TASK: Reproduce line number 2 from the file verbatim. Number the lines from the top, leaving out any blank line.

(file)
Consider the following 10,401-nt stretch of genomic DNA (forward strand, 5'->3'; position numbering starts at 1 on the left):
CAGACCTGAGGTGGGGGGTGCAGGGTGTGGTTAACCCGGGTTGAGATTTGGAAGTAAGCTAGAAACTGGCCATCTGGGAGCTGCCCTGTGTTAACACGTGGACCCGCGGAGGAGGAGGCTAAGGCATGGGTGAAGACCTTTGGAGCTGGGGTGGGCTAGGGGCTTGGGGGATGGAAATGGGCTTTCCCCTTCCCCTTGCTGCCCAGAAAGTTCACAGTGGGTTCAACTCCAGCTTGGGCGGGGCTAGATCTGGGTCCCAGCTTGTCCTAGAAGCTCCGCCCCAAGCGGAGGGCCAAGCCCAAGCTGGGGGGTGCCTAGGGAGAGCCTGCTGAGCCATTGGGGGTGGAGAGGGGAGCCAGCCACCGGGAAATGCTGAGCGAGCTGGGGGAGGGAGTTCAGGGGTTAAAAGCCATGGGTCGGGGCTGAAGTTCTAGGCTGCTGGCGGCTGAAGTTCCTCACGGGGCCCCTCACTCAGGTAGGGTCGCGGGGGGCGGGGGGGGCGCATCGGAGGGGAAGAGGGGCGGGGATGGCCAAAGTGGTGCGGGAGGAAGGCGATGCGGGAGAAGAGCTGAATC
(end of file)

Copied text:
CAGACCTGAGGTGGGGGGTGCAGGGTGTGGTTAACCCGGGTTGAGATTTGGAAGTAAGCTAGAAACTGGCCATCTGGGAGCTGCCCTGTGTTAACACGTGGACCCGCGGAGGAGGAGGCTAAGGCATGGGTGAAGACCTTTGGAGCTGGGGTGGGCTAGGGGCTTGGGGGATGGAAATGGGCTTTCCCCTTCCCCTTGCTGCCCAGAAAGTTCACAGTGGGTTCAACTCCAGCTTGGGCGGGGCTAGATCTGGGTCCCAGCTTGTCCTAGAAGCTCCGCCCCAAGCGGAGGGCCAAGCCCAAGCTGGGGGGTGCCTAGGGAGAGCCTGCTGAGCCATTGGGGGTGGAGAGGGGAGCCAGCCACCGGGAAATGCTGAGCGAGCTGGGGGAGGGAGTTCAGGGGTTAAAAGCCATGGGTCGGGGCTGAAGTTCTAGGCTGCTGGCGGCTGAAGTTCCTCACGGGGCCCCTCACTCAGGTAGGGTCGCGGGGGGCGGGGGGGGCGCATCGGAGGGGAAGAGGGGCGGGGATGGCCAAAGTGGTGCGGGAGGAAGGCGATGCGGGAGAAGAGCTGAATC